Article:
A Try a Trade Careers Expo in Victoria has shown more than 3,000 secondary school students the range of career possibilities in the marine industry.
Mercury Marine worked in collaboration with the Boating Industry Association of Victoria (BIAV) and other marine industry companies to present the Boating Industry Hub at the South East Careers Expo held at Cranbourne Racecourse in late April.
The hub promoted the marine industry as a career path for Victorian students in years 10-12 and demonstrated the array of potential opportunities for apprenticeships and career development.
“This was an exciting experience for us and very confidence-building for the future of the marine industry,” Mercury’s Merctech/Training Manager Trevor Henri said.
“Any time an opportunity arises for the company to get involved in this kind of career expo we’re eager to get onboard. It’s all part of our ongoing commitment to strengthening and building the future of the marine industry.”
To combat this, BIAV has created a strategic plan to enhance education and industry skills that works in collaboration with industry members.
“Skill shortages are one of the biggest challenges facing our industry… It will be important to build awareness and promote the many and varied roles and lifestyles that can be played out through a marine related career,” BIAV wrote in their 2021-23 strategic plan.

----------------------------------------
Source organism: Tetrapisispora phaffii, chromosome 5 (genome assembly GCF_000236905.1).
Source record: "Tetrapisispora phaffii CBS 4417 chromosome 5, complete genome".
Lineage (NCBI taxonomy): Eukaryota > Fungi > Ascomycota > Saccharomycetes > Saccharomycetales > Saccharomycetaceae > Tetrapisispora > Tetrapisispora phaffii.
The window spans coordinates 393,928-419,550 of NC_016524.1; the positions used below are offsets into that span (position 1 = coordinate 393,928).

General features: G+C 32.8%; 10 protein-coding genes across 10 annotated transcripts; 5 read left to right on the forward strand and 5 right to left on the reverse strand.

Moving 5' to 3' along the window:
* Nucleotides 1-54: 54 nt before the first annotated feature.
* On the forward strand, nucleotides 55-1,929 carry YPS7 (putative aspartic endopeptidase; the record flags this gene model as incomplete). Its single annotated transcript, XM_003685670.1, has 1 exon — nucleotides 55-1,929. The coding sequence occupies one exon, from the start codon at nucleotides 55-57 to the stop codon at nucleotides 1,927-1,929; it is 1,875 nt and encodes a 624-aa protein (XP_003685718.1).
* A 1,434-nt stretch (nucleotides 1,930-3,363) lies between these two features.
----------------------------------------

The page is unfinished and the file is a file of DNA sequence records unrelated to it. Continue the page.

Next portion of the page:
The marine industry is relying on apprenticeships in the marine mechanic, trimming and boat building sector to prepare for anticipated demand.
“We have a program called Mercury Academy that has partnered with Head Start to find students who could be interested in completing an apprenticeship with us,” Henri said.
“We sponsor the students by paying their first-year fees for the Certificate III in Marine Mechanical Technology. We also supply them with PPE and uniforms to ensure they’re ready to learn on the job.
“What’s particularly exciting about these expos is being able to engage with students who hadn’t thought of working in the marine industry before. We get to speak to people who were maybe aspiring to be automotive mechanics, but also love boating, fishing and skiing.
“I love being able to spark a new interest or passion in these students. Often they come to realise that part of the enjoyment of marine mechanics is being out on the water for testing and getting to enjoy the outdoors element of the job rather than being stuck in a workshop all day.”
“We feel confident that this one expo alone roused 10 genuinely interested students,” Henri said.
“Engaging students in these programs is the future of the marine industry. By doing this, we can help prepare the industry to meet the demand for skills that we expect to see in the coming years.”